Viral Weaponization trashes the runner's grip, taxing them ~5 clicks. It also has the side benefit of disrupting their game plan. Nisei MK II, when used on a scoring server, would cost the runner a click and a massive amount of credits. It can also open a scoring window.

Amani Senai —
Influence 4 hurts, and it can be prevented due to the trace, not to mention that you need to protect it and the agenda at the same time. The net tax from beating the trace would be ~4, since any more would require you to spend credits. It would only have utility by opening a scoring window if the runner has less credits than you, and you still have to outspend him. —
Nisei MK II does the same without needing Amani Senai. —
Not every gameplan needs a Nisei token over net damage. Any Jinteki deck that wants to grind you out could gladly use this agenda. Combo it with Mental Health Clinic for maximum damage. —
Comparing this to Nisei is kinda pointless cause they do vastly different things in different decks —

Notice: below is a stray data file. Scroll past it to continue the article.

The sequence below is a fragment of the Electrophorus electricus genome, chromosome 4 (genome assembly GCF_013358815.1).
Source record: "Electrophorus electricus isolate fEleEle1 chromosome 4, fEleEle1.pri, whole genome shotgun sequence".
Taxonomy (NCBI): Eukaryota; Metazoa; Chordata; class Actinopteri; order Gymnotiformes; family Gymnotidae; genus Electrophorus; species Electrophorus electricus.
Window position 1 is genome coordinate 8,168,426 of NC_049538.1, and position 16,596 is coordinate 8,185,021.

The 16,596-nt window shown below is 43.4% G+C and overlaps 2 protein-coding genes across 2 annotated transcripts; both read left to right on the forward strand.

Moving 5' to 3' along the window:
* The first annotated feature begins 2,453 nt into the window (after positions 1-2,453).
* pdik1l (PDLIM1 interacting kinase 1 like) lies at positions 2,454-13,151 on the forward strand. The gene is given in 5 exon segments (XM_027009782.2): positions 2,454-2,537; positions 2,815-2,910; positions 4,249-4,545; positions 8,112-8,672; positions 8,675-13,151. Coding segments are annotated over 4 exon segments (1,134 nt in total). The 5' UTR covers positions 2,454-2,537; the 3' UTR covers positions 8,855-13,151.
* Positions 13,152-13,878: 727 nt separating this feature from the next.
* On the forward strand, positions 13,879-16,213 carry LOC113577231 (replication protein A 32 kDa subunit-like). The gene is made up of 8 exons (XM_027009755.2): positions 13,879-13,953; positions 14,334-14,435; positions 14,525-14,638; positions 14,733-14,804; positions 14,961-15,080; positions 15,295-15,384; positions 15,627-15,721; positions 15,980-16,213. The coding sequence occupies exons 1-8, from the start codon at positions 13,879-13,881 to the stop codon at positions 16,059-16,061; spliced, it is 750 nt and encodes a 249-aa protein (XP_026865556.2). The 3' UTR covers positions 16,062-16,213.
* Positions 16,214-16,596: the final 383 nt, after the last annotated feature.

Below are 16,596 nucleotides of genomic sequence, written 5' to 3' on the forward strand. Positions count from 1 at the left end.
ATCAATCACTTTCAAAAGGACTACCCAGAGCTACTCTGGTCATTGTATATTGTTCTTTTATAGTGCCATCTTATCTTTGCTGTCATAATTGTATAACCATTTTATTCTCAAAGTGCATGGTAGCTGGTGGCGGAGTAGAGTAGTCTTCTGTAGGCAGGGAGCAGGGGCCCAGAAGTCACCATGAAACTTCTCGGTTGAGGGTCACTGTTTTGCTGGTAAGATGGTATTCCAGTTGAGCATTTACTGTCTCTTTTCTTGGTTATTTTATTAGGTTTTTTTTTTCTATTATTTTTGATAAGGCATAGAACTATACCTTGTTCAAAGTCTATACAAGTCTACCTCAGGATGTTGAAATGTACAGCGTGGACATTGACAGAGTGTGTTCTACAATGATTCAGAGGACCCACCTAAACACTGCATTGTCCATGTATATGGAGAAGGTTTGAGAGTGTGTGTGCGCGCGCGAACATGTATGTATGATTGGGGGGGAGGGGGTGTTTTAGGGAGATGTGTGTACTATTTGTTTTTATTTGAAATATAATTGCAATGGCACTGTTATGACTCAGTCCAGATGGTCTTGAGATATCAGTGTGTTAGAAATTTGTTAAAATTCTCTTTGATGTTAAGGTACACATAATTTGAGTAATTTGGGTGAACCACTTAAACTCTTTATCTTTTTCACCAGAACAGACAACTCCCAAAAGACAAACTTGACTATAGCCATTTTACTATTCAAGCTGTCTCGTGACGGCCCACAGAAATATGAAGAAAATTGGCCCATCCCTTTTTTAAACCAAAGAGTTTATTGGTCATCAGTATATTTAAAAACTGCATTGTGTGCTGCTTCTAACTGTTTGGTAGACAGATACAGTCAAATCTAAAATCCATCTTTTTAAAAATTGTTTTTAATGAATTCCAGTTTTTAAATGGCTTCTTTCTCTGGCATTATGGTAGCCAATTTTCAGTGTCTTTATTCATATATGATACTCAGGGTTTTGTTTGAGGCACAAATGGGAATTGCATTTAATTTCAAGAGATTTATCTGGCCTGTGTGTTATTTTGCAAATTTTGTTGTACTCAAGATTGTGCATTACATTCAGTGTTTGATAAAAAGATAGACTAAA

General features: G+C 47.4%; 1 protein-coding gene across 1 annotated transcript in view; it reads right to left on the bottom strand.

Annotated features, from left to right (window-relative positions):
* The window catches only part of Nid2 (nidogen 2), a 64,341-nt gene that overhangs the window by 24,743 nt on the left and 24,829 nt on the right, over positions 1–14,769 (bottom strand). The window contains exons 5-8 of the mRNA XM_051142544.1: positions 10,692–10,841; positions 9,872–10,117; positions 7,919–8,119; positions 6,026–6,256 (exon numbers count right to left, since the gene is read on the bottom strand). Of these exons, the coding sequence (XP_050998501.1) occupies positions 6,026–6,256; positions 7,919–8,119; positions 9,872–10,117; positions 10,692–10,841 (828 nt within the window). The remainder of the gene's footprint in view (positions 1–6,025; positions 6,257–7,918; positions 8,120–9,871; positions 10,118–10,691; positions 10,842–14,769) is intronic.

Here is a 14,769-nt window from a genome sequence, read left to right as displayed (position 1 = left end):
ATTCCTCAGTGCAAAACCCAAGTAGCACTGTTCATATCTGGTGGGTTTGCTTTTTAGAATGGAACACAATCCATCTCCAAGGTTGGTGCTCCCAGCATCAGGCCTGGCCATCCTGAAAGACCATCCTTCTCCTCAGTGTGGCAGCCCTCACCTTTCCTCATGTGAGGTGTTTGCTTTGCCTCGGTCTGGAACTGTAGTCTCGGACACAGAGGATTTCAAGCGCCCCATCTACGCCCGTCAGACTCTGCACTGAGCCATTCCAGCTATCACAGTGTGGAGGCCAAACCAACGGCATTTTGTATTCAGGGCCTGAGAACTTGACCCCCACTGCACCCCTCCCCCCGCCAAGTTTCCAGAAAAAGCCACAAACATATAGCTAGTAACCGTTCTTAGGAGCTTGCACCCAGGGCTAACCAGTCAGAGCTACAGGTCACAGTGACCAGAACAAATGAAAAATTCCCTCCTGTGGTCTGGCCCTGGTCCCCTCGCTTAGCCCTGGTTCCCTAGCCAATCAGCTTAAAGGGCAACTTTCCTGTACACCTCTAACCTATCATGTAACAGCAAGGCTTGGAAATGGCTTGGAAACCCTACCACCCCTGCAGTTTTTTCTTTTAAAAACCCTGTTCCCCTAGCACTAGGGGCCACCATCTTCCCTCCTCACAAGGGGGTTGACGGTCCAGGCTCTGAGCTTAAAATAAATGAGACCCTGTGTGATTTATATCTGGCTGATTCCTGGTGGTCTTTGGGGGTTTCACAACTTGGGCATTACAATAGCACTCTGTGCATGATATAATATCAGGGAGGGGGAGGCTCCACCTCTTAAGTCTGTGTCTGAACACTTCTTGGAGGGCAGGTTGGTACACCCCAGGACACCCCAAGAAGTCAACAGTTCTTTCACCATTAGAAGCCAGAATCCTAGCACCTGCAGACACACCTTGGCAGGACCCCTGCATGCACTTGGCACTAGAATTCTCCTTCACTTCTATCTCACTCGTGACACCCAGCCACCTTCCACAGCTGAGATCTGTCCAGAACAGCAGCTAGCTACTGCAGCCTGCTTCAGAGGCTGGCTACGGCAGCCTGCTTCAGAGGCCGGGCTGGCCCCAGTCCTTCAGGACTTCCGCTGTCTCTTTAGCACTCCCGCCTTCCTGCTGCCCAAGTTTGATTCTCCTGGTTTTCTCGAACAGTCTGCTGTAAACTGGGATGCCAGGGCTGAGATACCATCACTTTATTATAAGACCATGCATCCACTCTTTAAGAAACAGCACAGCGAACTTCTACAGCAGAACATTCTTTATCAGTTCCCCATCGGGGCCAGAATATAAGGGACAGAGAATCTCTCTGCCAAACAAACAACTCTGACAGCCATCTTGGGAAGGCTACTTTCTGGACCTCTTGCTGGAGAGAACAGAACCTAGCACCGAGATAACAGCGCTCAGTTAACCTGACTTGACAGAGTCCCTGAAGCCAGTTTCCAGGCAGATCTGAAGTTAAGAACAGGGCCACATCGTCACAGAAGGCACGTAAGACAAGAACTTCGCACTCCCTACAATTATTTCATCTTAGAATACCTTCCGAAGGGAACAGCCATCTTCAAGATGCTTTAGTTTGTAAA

Thank you for telling me, I now understand how this agenda is supposed to be used. I will edit my original post. —
Still editing —
The trick is of course that you can play both Nisei MK II and viral weaponization. You also play gene splicer en NGO front for the bluffing potential. —

This card is the one-time program version of Desperado run economy.

Lets compare this card to Jackpot, a card with similar mechanics. At the start of each turn, you would place 1 credit on Jackpot, but can only retrieve them when you steal an agenda, (which may not even occur late in the game). Bankroll places a credit per successful run, and if we consider that as once per turn for an aggressive criminal, is similar to Jackpot in that regard. However, it also costs 1 credit install compared to Jackpot's 0.

Its credits can be pulled at any time, compared to Jackpot's only when an agenda is stolen, but occupies a memory unit in the meantime. However, Jackpot can be trashed if tagged.

In conclusion, its power level is about equal to Jackpot's, and should be considered in aggressive criminal decks with spare MUs.